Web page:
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Creating the Introduction & Conclusion

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  1. Creating the Introduction & Conclusion

  2. Introductions and Conclusions: • Primacy-Recency effect: The audience is more likely to remember the first and last items conveyed orally in a series than the items in between.

  3. Goals of the Introduction: (page 287) • Attention Getter • Listener Relevance • Speaker Credibility • Preview of Main Points (thesis) The introduction is usually only 10-15% of the length of your entire speech.

  4. Attention Getters: Create an opening that will win your audience’s attention: (page 287) • Use of startling fact or statistic • Ask a rhetorical question (question seeking a mental response rather than a direct response) • Use a quotation • Tell a short story • Use humor (not reccommended……) • Perform a task (action, video clip, etc.)

  5. Listener Relevance: (page 289) • A Listener relevance link is a statement of how and why your speech relates to or might affect your audience. • Sometimes, your attention getter will serve this function. Therefore, it might not be necessary to include an additional listener relevance statement.

  6. Speaker Credibility: (page 290) • This builds your authority on the subject and convinces your audience that you are a reliable and credible speaker. • Sometimes, your attention getter will serve this function. Therefore, it might not be necessary to include an additional speaker credibility statement. • Anytime you use a statistic, fact, or quotation (and provide citations), you are proving that you researched your topic.

  7. Preview of Points (Thesis) • You must preview your main points. Be straightforward! This also serves as your thesis statement.

  8. Goals of the Conclusion: (page 291) • Signal Conclusion / Review main points • Clincher / call to action The introduction is seldom no more than 5% of the length of your entire speech.

  9. Signal Conclusion / Review Main Points: • Signal conclusion verbally and nonverbally: • Verbally – Simply say “In conlcusion.” • Nonverbally – Slow speech rate. Pause. Step closer to audience. • Remind your audience of your main points: • So, in conclusion, we have discussed the three most common types of eating disorders: anorexia, bulimia, and obesity.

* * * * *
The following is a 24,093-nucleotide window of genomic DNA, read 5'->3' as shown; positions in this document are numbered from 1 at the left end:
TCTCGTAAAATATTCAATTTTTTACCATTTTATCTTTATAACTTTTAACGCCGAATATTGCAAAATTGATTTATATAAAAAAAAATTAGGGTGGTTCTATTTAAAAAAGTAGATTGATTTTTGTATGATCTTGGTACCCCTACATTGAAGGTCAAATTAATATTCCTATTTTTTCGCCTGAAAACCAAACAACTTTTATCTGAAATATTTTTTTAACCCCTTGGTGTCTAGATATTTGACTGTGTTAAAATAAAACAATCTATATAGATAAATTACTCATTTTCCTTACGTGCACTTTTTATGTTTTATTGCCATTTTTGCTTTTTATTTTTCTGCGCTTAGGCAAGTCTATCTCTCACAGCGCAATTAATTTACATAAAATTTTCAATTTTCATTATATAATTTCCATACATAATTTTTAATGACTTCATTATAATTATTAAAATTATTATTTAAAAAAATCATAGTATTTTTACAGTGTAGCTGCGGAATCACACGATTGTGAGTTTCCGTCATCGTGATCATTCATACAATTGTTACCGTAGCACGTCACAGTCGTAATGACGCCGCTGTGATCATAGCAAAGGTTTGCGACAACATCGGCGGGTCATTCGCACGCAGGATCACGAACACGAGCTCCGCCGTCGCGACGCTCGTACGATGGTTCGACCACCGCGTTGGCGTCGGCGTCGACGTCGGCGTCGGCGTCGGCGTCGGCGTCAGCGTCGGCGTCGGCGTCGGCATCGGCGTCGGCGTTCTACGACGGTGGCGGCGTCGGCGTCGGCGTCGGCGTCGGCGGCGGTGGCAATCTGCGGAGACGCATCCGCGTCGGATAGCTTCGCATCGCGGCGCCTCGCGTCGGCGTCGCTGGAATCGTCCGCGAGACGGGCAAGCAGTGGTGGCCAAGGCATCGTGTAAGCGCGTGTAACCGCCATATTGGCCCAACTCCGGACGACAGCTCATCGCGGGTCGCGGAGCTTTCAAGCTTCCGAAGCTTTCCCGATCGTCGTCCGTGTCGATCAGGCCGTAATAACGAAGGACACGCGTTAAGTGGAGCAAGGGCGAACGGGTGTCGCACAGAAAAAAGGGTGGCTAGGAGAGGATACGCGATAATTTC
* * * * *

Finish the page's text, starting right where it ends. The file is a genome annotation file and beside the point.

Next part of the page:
10. Clincher: • A one to two sentence statement that provides a sense of closure. This is usually accomplished by providing one of the attention getters discussed earlier. You can also refer back to your attention getter to give a nice “book-end” effect. • If doing a persuasive speech, you can leave your audience with an “call to action” that describes the behavior you want your listeners to follow.

  11. Introduction example: • (Attention Getter / Listener Relevance / Speaker Credibility) Take a moment and think about 5 women in your life. Now imagine one of them having an eating disorder. This information came Paula Kruger’s July 20, 2007 article titled “1 in 5 girls display eating disorder behavior: study” found on the ABC news website. • (Listener Relevance / Speaker Credibility) Learning about common eating disorders is crucial, because according to the same article, the number of teenage girls with eating disorders has doubled in the past six years. • (Preview of Points / Thesis) So, today, we will take a closer look at three common eating disorders facing our nation: anorexia, bulimia, and obesity.

  12. Conclusion example: • (Signal Conclusion / Review of Main Points) In conclusion, today we have examined three common eating disorders: anorexia, bulimia, and obesity. • (Clincher) Take a moment and think back to those five women in your life. How can use the information learned today to hopefully identity and combat this growing problem?